Thursday, July 7, 2011

Review: Forbidden

Title: Forbidden
Author: Tabitha Suzuma
Find it on Goodreads!

Seventeen-year-old Lochan and sixteen-year-old Maya have always felt more like friends than siblings. Together they have stepped in for their alcoholic, wayward mother to take care of their three younger siblings. As defacto parents to the little ones, Lochan and Maya have had to grow up fast. And the stress of their lives--and the way they understand each other so completely--has also also brought them closer than two siblings would ordinarily be. So close, in fact, that they have fallen in love. Their clandestine romance quickly blooms into deep, desperate love. They know their relationship is wrong and cannot possibly continue. And yet, they cannot stop what feels so incredibly right. As the novel careens toward an explosive and shocking finale, only one thing is certain: a love this devastating has no happy ending.

The Story (No Spoilers):
So, let's forget for just a second the whole "incest" portion of this story. Because--really? I don't have a brother, and if you've ever read a V.C. Andrews book, you're probably pretty immune to the concept of it being shocking. (My husband, btw, has a younger sister, and he is very quick to reassure me the idea of it has never crossed his mind and that he finds the idea of it unappealing, but that is not the point.)

So now that we're not thinking about, "ZOMG THEY'RE BROTHER AND SISTER THAT'S NASTY!", let's focus on the plot. Because under the incest storyline of this book is a story about two kids who are fantastic parents at the tender age of 16 and 17 to younger children ages 5, 8, and even 13, forced into the roles by a father who abandoned them and a mother who is hardly ever around. They work exceptionally hard at maintaining the structure of their family unit, making sure the children are fed, clothed, to school on time, and homework completed. They strive to keep the surface appearing in-tact, for fear social services will come and break their family apart.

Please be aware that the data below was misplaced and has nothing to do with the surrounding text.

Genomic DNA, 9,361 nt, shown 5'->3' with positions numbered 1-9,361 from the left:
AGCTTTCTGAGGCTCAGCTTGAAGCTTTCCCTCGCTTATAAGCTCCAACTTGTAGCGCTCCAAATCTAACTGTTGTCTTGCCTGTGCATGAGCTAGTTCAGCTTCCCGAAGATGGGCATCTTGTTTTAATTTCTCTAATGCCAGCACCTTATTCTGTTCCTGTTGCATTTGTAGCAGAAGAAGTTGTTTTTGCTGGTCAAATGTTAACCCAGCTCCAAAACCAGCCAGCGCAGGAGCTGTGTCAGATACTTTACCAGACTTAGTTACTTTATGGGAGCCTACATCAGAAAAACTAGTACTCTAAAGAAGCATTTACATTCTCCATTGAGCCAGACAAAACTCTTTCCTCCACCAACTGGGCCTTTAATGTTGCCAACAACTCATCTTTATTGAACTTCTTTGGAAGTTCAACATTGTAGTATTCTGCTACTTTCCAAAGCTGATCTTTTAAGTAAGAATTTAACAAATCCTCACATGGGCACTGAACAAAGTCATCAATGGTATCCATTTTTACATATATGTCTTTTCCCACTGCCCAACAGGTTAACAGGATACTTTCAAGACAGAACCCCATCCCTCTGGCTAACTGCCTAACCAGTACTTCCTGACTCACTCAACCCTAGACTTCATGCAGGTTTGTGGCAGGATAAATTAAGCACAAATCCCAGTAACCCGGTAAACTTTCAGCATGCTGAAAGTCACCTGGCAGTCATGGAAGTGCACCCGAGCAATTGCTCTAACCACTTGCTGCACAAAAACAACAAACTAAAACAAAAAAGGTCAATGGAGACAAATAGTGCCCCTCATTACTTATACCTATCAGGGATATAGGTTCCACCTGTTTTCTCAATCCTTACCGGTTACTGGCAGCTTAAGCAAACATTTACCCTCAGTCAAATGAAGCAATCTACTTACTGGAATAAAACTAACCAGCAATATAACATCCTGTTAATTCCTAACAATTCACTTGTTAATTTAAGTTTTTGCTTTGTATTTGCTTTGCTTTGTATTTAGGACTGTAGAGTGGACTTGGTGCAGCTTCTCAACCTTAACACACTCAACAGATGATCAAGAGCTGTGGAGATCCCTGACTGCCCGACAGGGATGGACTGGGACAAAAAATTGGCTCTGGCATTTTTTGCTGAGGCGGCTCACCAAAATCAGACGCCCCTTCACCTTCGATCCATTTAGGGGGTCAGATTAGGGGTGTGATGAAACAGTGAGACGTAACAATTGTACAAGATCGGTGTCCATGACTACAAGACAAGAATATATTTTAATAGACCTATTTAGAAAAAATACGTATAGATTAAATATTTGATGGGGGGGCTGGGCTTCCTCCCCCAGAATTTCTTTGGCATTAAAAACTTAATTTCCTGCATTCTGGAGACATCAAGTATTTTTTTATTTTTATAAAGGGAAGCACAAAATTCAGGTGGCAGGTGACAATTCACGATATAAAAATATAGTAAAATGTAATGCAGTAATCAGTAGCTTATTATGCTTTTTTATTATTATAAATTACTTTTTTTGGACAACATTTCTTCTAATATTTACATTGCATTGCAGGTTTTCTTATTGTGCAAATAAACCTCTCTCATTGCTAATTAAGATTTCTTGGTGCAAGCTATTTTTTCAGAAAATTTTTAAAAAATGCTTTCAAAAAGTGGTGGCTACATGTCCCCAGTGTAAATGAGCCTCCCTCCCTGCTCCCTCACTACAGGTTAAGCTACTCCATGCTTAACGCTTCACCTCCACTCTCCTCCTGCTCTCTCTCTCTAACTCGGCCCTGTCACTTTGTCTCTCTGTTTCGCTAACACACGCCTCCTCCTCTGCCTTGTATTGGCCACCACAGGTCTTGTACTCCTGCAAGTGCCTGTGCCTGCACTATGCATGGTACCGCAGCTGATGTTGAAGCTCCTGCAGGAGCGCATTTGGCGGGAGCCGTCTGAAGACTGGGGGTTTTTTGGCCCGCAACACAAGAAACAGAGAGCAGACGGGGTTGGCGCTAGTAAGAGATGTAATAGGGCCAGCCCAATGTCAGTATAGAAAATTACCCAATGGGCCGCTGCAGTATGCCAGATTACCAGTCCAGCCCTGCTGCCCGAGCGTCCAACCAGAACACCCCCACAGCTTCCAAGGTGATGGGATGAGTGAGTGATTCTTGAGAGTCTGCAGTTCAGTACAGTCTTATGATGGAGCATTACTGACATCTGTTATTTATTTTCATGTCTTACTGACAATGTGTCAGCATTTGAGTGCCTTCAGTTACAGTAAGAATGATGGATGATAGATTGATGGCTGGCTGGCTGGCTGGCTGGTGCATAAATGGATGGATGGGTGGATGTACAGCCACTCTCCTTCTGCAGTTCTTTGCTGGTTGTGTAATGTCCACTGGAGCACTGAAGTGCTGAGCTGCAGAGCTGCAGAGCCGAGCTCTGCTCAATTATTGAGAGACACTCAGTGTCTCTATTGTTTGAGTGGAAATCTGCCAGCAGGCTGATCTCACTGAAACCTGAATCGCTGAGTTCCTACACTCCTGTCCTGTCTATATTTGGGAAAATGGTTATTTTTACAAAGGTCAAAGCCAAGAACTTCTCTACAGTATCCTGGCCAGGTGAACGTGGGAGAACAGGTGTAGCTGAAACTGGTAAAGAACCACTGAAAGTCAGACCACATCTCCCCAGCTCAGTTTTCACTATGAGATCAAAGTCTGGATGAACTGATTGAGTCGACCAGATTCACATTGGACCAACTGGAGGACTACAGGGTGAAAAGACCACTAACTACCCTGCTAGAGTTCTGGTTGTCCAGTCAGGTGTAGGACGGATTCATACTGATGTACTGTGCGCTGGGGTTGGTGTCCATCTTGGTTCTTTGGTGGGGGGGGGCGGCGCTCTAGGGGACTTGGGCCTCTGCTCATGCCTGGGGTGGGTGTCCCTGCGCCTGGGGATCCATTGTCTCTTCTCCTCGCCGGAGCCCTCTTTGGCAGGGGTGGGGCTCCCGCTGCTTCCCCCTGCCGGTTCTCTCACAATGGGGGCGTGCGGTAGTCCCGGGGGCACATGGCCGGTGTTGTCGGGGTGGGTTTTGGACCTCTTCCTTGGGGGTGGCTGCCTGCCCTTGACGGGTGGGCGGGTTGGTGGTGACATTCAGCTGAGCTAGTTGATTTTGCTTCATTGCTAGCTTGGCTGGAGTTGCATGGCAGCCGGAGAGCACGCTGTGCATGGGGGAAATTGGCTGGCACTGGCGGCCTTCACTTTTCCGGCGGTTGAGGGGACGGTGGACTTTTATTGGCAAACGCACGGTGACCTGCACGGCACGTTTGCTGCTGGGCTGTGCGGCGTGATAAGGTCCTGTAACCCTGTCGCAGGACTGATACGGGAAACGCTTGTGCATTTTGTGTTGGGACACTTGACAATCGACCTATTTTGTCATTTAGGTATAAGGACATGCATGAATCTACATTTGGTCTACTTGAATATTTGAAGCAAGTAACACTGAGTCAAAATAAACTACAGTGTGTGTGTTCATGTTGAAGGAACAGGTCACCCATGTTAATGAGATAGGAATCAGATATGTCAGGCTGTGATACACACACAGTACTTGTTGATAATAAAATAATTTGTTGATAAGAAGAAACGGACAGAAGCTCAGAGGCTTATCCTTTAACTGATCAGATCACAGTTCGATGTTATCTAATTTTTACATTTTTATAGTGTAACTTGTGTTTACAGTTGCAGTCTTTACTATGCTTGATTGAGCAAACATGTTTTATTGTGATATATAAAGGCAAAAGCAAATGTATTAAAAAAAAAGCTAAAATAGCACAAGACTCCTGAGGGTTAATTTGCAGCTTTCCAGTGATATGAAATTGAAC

The Characters

The 16 year-old main female character of the book. She tries hard to fit in at school, trying to keep others from learning just how horrible things truly are at home. Maya is an incredibly likeable character, strong and vulnerable at times, always trying to keep things running smoothly. She is the stable one in the book.

The 17 year-old main male character of the book. I personally found Lochan more interesting than Maya. Lochan has an incredibly bad case of social anxiety disorder, unable to stop gnawing on his lip when confronted with social situations and unable to interact with his classmates or anyone outside of his family without stammering or turning crimson. I did think it was a little overdone at times, but then again, he could just have an incredibly bad case of it. I will say the author captured his feelings of anxiety beautifully, portraying them in a heartbreakingly realistic sense. Throughout the book you get the sense something is building inside of Lochan, possibly something violent, through small incidents here and there, but thankfully we are not subjected to seeing his beautiful character get shredded by watching it come to fruition. He is also strikingly brilliant, something that disgusts his mother who says he inherited it from his father.

The mother